I am afraid of rejection.
Others will not love me if I’m truly honest.
I am not as interesting as people think I am.
When I am richer, thinner, or wealthier then finally, I will be enough.
For some, shame is situation dependent. You tripped on a first date. You feel embarrassed, you feel shame. That’s natural. But for others (and myself, years ago) shame wasn’t an idea or a response. Instead, it was a cancer. “I am not enough” wasn’t a thought, but a shadow. And that shadow had the power to follow everything I said and everything I did. It shaped the vowels at the edges of my sentences and nipped away at the security of my being.
In my upcoming book, Emotional Obesity, I detail “recipes” that help solve widespread emotional issues. These recipes are ways to cut through the B.S. and curtail pain points. By no means is this easy. But from personal experience, I can attest: it’s worth it.
The Foundation: Replacement, Part 1
This is the foundation of all the steps to come.
Shame has to stop in the only place it rules: your mind. This means memorizing nutritional ideas and repeating them when shame triggers. This means repeating them enough that when junk food thoughts come into play, you act in the opposite direction. It’s rolling over them in your head until they are muscle memory.
Watching your thoughts is arduous. But here’s the good news: people change how they think, see, and perceive, everyday. They change the narratives that lead them. And whether it’s the CEO who realizes that she has to spend more time with her daughter or the stay-at-home mom who realizes she is actually doing “okay” in this life, people change all the time. Stories aren’t the truth — they are an interpretation of it. Here are the basics:
1. Progress and Perfection
Progress, any progress, is better than expecting perfection. Building shame resilience, working at it, chipping away at the core — it’s better than doing nothing at all. And being okay with that, being okay with progress in and of itself is the first step to progress itself. It’s glacial, it’s a struggle. But it’s ultimately doable.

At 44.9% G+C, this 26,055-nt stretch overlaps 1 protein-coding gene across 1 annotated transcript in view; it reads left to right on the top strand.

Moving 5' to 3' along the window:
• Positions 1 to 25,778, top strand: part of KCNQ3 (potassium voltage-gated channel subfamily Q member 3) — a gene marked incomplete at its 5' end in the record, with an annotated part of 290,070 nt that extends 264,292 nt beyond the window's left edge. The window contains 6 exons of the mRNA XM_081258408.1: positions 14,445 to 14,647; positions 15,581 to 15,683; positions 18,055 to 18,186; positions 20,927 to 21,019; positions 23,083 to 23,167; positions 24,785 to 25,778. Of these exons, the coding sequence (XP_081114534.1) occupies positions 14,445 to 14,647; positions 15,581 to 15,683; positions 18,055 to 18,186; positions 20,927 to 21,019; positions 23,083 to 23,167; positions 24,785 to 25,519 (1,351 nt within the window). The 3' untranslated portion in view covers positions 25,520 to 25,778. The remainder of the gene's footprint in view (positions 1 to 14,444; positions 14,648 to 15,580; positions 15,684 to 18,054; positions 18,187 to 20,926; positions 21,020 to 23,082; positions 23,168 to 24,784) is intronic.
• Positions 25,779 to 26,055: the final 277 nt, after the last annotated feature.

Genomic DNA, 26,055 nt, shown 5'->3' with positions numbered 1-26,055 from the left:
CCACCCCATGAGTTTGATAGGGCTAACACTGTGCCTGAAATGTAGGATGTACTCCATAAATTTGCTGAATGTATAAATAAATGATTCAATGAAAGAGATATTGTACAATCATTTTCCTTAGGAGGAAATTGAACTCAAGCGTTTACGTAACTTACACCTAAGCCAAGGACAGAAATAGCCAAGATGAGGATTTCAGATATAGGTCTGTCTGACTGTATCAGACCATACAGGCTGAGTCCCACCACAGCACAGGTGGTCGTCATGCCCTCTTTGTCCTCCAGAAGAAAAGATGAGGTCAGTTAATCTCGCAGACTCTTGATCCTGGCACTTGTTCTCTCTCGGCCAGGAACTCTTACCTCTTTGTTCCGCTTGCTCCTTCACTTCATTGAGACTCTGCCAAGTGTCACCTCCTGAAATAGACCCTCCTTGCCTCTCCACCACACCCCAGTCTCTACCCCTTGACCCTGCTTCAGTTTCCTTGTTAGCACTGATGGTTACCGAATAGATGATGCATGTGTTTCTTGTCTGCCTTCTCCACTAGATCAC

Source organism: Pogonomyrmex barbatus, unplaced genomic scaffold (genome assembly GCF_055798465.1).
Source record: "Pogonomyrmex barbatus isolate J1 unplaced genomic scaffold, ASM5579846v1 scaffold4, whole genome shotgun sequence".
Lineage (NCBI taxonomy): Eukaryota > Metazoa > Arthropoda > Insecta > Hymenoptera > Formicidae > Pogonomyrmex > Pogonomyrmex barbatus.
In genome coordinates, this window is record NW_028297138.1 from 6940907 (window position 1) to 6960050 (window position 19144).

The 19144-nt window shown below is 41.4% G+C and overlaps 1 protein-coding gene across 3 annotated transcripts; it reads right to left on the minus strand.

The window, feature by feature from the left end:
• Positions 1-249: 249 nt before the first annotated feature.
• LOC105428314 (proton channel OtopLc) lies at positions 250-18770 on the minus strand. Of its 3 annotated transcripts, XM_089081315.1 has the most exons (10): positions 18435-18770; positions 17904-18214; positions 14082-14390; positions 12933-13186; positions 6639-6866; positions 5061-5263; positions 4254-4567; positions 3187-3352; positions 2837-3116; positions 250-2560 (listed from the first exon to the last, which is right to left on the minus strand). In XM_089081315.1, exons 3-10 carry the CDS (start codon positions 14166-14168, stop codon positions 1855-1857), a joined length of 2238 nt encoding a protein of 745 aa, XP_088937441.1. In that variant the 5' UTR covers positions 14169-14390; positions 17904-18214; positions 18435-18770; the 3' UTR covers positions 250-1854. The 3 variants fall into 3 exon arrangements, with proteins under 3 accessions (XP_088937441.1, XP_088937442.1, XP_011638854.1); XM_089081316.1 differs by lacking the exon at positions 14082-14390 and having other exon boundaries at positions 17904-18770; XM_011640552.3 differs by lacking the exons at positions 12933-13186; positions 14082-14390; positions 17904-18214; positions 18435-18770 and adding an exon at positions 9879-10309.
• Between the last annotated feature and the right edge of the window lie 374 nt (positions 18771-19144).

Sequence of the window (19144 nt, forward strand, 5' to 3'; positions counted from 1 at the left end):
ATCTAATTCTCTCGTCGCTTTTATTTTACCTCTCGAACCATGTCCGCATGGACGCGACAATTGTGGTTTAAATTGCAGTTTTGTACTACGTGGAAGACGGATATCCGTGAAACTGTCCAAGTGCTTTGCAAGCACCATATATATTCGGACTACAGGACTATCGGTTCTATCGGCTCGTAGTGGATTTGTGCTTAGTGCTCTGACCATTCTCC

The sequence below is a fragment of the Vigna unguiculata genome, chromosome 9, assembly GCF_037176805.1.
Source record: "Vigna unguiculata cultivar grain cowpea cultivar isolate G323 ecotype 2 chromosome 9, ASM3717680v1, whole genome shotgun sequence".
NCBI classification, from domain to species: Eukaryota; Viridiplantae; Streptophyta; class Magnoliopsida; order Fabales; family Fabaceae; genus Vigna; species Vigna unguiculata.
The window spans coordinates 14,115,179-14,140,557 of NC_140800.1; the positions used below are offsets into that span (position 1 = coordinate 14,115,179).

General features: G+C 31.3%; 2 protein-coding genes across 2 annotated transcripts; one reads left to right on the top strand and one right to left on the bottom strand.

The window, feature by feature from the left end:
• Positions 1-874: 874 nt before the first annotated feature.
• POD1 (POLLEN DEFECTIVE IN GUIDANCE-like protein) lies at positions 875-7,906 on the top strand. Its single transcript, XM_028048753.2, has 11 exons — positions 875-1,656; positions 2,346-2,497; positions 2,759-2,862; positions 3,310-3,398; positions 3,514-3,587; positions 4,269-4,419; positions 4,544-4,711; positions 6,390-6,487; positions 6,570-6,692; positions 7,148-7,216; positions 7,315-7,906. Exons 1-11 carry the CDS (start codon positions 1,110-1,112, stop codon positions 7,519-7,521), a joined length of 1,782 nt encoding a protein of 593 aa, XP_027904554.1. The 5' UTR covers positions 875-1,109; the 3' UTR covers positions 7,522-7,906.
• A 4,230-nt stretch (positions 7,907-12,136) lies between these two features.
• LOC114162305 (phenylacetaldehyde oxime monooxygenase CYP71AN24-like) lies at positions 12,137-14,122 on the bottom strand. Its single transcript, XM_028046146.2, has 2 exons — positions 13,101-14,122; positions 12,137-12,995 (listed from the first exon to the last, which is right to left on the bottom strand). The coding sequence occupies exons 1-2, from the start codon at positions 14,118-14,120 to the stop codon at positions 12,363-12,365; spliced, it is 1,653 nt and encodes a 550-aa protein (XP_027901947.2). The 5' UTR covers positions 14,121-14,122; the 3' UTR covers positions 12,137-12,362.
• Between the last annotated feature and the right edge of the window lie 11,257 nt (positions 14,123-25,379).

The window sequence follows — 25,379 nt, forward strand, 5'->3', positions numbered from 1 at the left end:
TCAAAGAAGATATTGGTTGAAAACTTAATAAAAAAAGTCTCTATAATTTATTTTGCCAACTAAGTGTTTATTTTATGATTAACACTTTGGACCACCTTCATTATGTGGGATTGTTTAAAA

No one is perfect. So start and move onward. Whether it’s exercising self-love or simply grasping the idea that you are enough, you need to begin now.
2. My Truth is Worthy
It’s sobering to understand that the truth of your life is the only truth you’ll have. It’s all you own; all you are. What do you do when you wake up? How do you treat those around you? How do your thoughts feel? What do you think of your spouse? What do you think of your life?
So here’s the question: are you comfortable sharing that truth? Are you comfortable living by and telling your closest friends that, hey, this is my life?
Because you have to start by admitting the smallest of flaws. What makes you feel unlovable? What do you tell yourself that makes you feel shame? Write these down and say them out loud. When you do it and they’re met with understanding, they lose power.
No matter what happens to you, you are entitled to your truth.
3. Be Selective and Spend Time on Life-Design
If the world’s a stage, then set it by your own decor. What do you want to do with your life? Because this is where shame cuts deep — it says “I can’t do this” because “I’m not enough”. But the variables in your life aren’t at the mercy of a coefficient; they’re at the mercy of you. So realize that you get the chance, the opportunity to change your life.